Jill Johnson’s film also focuses on a powerful designer from Meridian — and she said her contact with that designer, Barclay Fryery, helped to spark her own creativity. Johnson interviewed Fryery at his home in Meridian, where he was enduring cancer. He died in May.

“This creativity that he has was so powerful that it keeps channeling into those of us who want to carry on his legacy,” Johnson said.

Johnson, a freelance writer in Westport, Connecticut, made her film about Fryery after creating a book about him called “Cancer Looks Good on You” as he lived his last days in Meridian. The film is called “Designing from Above.”

Fryery soared as an interior designer after living much of his life in Connecticut, and Johnson worked to capture — or at least to touch — that creativity in her film. Johnson said Fryery’s work has been featured in “Elle Decor,” “House Beautiful” and a variety of other outlets.

Johnson said she tried to convey in her film a kind of deep-rooted optimism — a hard-won sort of optimism—that she felt emanating from Fryery.

“Having grown up gay in the deep south he faced a lot of obstacles as a kid,” Johnson said. “He really craved acceptance from people in Meridian.”

Burton said the festival's filmmakers tended to be involved in many phases of the process. Andy Galloway, who made the film “The Eviction,” was motivated by a homeless encampment in Dallas, Texas and spent hours beneath a bridge developing connections with the people he filmed.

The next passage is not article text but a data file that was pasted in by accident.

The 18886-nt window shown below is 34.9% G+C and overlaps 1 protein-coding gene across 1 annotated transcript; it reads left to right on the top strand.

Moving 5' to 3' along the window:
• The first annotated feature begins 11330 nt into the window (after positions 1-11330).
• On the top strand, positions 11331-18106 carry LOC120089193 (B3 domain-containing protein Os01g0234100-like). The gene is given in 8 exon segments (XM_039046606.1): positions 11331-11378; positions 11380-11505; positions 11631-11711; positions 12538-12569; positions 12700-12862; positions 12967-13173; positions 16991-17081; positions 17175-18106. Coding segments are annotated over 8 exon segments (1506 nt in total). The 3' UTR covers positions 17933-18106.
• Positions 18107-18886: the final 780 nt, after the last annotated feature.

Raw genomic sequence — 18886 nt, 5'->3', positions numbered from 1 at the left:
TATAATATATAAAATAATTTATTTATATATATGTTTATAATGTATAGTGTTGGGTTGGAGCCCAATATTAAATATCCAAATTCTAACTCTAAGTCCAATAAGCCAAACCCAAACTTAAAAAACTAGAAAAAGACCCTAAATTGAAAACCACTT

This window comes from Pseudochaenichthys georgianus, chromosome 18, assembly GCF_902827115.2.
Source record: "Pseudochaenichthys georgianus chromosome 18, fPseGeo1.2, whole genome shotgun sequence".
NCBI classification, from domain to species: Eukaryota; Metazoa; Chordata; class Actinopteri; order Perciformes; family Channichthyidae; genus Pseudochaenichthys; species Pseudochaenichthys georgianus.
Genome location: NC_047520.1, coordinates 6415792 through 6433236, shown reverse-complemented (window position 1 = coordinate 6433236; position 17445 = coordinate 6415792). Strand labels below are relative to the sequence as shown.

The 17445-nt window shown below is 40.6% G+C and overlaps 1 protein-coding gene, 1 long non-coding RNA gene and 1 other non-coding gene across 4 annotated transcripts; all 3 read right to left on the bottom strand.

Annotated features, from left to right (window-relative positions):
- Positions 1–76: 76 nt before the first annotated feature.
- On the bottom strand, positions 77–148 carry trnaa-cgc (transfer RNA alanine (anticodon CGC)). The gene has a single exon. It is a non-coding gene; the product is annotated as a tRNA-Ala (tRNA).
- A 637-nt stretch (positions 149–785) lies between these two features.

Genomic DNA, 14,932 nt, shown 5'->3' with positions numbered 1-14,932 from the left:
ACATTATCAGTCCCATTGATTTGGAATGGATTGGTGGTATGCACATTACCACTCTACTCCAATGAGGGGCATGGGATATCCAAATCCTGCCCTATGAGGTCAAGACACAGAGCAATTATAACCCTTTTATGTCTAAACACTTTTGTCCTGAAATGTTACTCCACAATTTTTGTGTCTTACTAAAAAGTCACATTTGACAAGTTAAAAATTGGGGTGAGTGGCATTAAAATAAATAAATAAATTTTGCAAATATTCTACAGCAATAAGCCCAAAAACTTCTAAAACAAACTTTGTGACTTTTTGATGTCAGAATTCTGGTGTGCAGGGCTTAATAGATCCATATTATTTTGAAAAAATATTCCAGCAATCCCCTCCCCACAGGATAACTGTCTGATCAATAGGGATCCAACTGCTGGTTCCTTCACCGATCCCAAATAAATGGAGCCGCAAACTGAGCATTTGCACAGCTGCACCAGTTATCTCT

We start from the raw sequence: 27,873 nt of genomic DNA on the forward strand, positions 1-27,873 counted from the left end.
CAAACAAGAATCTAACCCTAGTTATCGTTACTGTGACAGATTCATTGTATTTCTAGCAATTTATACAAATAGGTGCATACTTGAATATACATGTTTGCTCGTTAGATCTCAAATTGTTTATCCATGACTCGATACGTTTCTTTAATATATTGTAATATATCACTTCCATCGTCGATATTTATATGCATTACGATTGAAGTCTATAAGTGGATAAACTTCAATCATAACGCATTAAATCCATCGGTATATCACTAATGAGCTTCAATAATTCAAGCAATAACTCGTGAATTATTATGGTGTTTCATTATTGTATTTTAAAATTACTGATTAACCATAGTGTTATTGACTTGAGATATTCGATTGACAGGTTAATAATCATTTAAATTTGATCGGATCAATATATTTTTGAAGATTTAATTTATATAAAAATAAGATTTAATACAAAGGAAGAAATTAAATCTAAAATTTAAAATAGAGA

“The more I was down there, the more I could be trusted,” he said. “I could only shoot from 2 to 4:30 p.m. That was the best time for light.”

For Galloway, documentary work focuses on people striving to find a voice.

“Most of my works as a documentary filmmaker are about the forgotten man and the guy who’s trying to fight the system,” Galloway said.

As Burton talked about the films, he also noted the complex narrative — storylines, he said, that are sometimes packed into very short pieces. The film “Run For It,” by Meridian resident Daniel C. Ethridge, finishes at just a hair more than four minutes, but it explores the life of a track star with a cousin who finds himself plunged into gambling.

Citing Quentin Tarantino and Wes Anderson, Ethridge said he likes a tightly woven, intensity-laced film.

“We want everybody to be sort of out of breath from being involved in the movies,” he said.

And then there are the endings. Burton noted a number of finishes that don’t create a traditional sort of resolution — such as a film called “Almost Mine,” by Frank Ladner.

The film’s idea, Ladner explained, was sparked by questions his son asked him that led up to, in kind of crescendo-like fashion, a knock-knock joke. The man in the film, Ladner said, is “dealing with problems, with questions about whether his love will remember him.” And so he keeps asking that question, of whether she will remember him, and finally he receives a kind of answer.

Ladner, from Poplarville, said the film contrasts dramatically with the mockumentary style of his past work.

“I’ve totally abandoned the process I’m comfortable with,” he said.

And there are more, dozens more, films that may not fit in these pages — at least this time around — but that will find an audience starting at 5:30 p.m. on Friday.